Former President and 1968 Wharton graduate Donald Trump signed an executive order in 2019 to adopt the IHRA definition of antisemitism to target anti-Israel movements on college campuses.

In 2011, a former student sued the University of California, Berkeley on the grounds that the University created a hostile environment for Jewish students by failing to prevent anti-Israel demonstrations on campus. The same year, the Zionist Organization of America filed a similar complaint against Rutgers University arguing that demonstrations for Palestinian rights created an antisemitic environment. 

Kenneth Stern, the lead drafter of the IHRA's definition of antisemitism, previously wrote an opinion column in The Guardian condemning the use of the definition to silence criticism of Israel. 

College junior and PAO member Marissa Ephron, a former Daily Pennsylvanian reporter, said she felt concerned that adopting the definition could lead to censorship of pro-Palestine scholars like Angela Davis in Penn classrooms and that it could result in misplaced condemnation of students who oppose the definition as antisemitic.

"I am Israeli. I am Mizrahi Jewish. And it's just really somewhat ridiculous to me to insinuate in some way that those who would oppose this definition are antisemitic," Ephron said.

Ephron said the definition would also fail to protect Jewish students from white supremacy, a source of antisemitic hate and violence, because the definition does not address white supremacy as a form of antisemitism.

"Any understanding of antisemitism needs to be understood within the framework of white supremacy and within the framework of racism," Ephron said. "The fact that there are six to seven out of the eleven examples included in this IHRA definition that solely focus on Israel really shows that there is a misunderstanding of where the dangers to Jews in this present day and in the past lie."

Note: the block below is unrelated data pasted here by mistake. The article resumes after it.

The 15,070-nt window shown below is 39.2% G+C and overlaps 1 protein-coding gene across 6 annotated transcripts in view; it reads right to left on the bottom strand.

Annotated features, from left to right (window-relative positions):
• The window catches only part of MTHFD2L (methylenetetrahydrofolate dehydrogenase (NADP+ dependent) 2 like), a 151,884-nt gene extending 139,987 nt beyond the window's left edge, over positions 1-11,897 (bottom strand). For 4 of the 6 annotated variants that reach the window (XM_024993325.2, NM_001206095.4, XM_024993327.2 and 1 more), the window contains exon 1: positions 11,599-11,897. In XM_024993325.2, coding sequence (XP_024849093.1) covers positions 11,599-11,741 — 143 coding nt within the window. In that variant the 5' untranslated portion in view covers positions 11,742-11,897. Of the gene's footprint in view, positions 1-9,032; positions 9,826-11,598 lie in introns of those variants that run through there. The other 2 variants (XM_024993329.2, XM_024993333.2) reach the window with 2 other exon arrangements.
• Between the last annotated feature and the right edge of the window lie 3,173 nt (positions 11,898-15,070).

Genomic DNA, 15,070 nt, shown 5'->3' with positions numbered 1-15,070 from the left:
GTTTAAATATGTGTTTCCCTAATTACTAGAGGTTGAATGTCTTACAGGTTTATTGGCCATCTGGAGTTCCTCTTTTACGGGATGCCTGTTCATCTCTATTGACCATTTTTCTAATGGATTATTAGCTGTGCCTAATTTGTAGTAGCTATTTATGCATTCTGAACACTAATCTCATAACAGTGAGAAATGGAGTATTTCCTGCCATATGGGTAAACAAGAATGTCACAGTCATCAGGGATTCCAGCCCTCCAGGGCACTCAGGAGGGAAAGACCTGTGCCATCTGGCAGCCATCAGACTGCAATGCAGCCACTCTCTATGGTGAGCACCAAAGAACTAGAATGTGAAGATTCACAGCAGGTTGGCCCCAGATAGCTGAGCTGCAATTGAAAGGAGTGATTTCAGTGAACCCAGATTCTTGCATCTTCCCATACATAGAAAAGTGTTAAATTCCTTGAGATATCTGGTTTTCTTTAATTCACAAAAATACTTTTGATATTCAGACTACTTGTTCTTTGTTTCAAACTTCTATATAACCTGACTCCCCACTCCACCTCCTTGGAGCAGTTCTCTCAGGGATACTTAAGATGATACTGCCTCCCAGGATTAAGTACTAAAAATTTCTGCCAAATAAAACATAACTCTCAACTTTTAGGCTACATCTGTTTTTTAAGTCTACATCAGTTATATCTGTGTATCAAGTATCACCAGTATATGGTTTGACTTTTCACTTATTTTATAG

Steinig said she felt it is inappropriate for the UA to vote on a definition of antisemitism, as many members are not Jewish and may not understand the nuances of the definition, adding that it would also be difficult to vote on a definition that is not unanimously supported by Penn’s Jewish community.

“There are such deep divisions on this issue that it’s simply not possible for there to be a definition of antisemitism that all of the Jewish community members at Penn would support,” Steinig said.

UA President and College senior Mercedes Owens said the proposal was primarily presented as a means of educating members of the executive board on the topic, regardless if they reached a vote.

When Wiesenfeld and Kim initially approached her about the resolution, Owens said she was transparent about her lack of knowledge on the subject and her concern on whether the UA could deliberate on the topic.

“While we obviously condemn acts of violence against any community, we don’t have the authority or education to define systems of inequality on the University level, or the national level,” Owens said.

Owens said she ultimately allowed Wiesenfeld and Kim to present the proposal despite her concern because she doesn’t believe in making decisions for the rest of the assembly, adding that students have the right to present topics to the UA.

Both Kim and Wiesenfeld expressed disappointment in the outcome of the vote.

“I don’t think it’s ever appropriate to be neutral when it comes to racism and hate speech,” Kim wrote in an emailed statement to the DP.

While the resolution has been tabled indefinitely, Owens said she encourages Wiesenfeld and Kim to reach out to Penn administration if they want to pursue the proposal.

Kim wrote that although Wiesenfeld and Kim are still in the process of defining their next steps, they are determined to push Penn to recognize a definition of antisemitism.

Steinig, who was pleased with the outcome of the vote, said she would support adopting the Jerusalem Declaration on Antisemitism because she feels it is more explicit on what antisemitism looks like and includes examples of how antisemitism can manifest in such forms as conspiracy theories.

“If a definition of antisemitism is to be adopted, it should be adopted with the primary goal of protecting Jewish students at a university,” Steinig said. “Not with the primary goal of targeting activists.”